Backyard Bauhaus

Story: Eeva-Kaisa Ahlamo IMP09
The third year in the studies of IMP09 students has kicked off. For many of us it means student exchange, since it’s part of our programme’s spirit. I have been happily residing in Weimar, Germany, for the past couple of weeks, so I guess it’s about time to update some news from down here.

When we seriously started to talk about student exchange last year, I was soon quite interested to have Weimar as my study place. The world famous Bauhaus University is one of the partner schools of TAMK, so through ERASMUS exchange it was easy to get through. I arrived here in the middle of September and haven’t regretted a day! The universities in Germany start in October, so it’s been pretty lazy until now. (In fact, I’m eager for the school to start, because I’m interested to see how it’ll be.)

Weimar is astonishingly beautiful little town right in the middle of Germany and European culture. (It was the European Capital of Culture in 1999.) The mention of Weimar lights up a fire in the eyes of any German, after which they inevitably chant the names of Goethe and Schiller as well as Liszt. It is understandable when you walk around the town, the whole place is like an open air museum: apart from the men mentioned above also J.S. Bach and F. Nietzsche lived here among others. And even if the Bauhaus movement didn’t stay in Weimar for long, one can feel its roots in street names and in the campus area. All this naturally draws multitude of visitors from all over the world. That’s why the locals have learned to be very helpful and show the tourists that they are holding the map upside down and that the Liszt House is actually not far away but in the other direction and that yes, they should definitely try Thüringer Bratwurst.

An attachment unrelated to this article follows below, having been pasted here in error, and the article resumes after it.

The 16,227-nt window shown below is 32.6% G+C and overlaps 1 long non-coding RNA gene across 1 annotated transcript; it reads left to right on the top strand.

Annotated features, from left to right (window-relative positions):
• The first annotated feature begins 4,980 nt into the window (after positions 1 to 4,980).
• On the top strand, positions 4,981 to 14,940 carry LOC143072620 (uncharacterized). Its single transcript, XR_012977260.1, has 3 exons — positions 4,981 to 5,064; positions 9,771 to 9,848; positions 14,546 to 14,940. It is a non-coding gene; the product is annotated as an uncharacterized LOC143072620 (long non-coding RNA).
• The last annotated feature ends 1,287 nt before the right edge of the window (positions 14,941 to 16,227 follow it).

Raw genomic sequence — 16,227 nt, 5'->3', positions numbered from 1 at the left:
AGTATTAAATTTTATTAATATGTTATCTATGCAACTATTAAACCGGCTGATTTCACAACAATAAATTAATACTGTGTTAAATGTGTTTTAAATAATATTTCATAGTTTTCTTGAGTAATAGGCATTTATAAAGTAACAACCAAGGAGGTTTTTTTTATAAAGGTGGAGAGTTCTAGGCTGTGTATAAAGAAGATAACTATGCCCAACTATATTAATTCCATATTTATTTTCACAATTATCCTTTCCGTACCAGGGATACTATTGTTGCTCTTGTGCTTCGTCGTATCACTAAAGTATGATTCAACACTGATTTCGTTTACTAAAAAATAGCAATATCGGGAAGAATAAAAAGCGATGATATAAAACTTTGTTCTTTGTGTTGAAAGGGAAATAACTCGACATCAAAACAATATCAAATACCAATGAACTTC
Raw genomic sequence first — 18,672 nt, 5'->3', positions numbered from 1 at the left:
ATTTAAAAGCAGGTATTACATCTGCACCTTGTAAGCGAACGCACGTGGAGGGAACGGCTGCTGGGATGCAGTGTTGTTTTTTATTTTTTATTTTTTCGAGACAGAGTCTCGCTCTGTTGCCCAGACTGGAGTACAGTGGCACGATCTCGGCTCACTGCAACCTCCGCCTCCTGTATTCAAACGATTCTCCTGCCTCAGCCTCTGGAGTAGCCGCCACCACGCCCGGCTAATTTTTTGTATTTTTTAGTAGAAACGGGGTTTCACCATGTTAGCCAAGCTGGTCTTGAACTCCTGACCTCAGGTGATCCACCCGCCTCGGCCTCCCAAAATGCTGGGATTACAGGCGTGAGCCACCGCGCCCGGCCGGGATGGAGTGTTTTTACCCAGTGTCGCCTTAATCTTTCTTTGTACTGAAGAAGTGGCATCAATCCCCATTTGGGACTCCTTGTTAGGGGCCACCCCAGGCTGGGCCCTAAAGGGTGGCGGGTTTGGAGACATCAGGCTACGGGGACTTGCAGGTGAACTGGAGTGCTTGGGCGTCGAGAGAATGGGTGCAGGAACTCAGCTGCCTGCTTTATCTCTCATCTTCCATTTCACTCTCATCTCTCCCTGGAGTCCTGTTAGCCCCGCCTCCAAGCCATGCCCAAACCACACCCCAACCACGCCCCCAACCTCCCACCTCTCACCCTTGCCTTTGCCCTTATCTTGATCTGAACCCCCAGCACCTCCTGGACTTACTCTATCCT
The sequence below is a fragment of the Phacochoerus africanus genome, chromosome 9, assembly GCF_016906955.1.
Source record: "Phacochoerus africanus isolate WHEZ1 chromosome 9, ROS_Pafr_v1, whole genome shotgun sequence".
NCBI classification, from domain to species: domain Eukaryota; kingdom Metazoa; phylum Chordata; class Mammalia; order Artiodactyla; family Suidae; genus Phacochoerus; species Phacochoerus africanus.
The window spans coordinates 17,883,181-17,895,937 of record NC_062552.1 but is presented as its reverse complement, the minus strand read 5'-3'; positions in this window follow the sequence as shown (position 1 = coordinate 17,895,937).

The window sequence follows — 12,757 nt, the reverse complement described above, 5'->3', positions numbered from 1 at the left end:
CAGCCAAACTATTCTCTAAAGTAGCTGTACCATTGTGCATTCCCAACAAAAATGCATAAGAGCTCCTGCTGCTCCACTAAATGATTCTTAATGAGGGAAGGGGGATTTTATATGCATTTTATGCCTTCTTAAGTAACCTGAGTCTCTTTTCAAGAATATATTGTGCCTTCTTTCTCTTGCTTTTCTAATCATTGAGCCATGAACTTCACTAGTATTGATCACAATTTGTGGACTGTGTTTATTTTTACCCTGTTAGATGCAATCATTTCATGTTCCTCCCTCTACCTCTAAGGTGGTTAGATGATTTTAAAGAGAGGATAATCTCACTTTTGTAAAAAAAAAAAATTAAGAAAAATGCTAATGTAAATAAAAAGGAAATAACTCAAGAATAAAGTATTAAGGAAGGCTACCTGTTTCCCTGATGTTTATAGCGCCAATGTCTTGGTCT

The life as a student in Weimar seems very fair. There is some student party every night somewhere and if you are not that much a party person you can always explore the rest of Thüringen. Local students travel completely free in regional trains and Weimar’s buses! Even if architecture students are in majority, there are few other faculties, too. Media has surprisingly large selection from Media Management to Media Culture and Media Art and Design (my field).

The only thing that has been stirring trouble for some of the exchange students is that not all workers in different offices speak English. Considering that Thüringen used to be part of  East Germany it’s also no wonder. The students who don’t speak German are offered with an intensive course in the beginning of their studies, but it helps greatly if you happen to know German already before the school really begins. Still, everybody is very kind and helpful, so everything works out in the end.

On top of all this, the weather has been stupendously good for the last couple of weeks. They do say that it should rain here regularly, but so far the sun has been shining every day and the temperature has been around +27°C at best. Not a bad way to start my exchange studies in Weimar! :)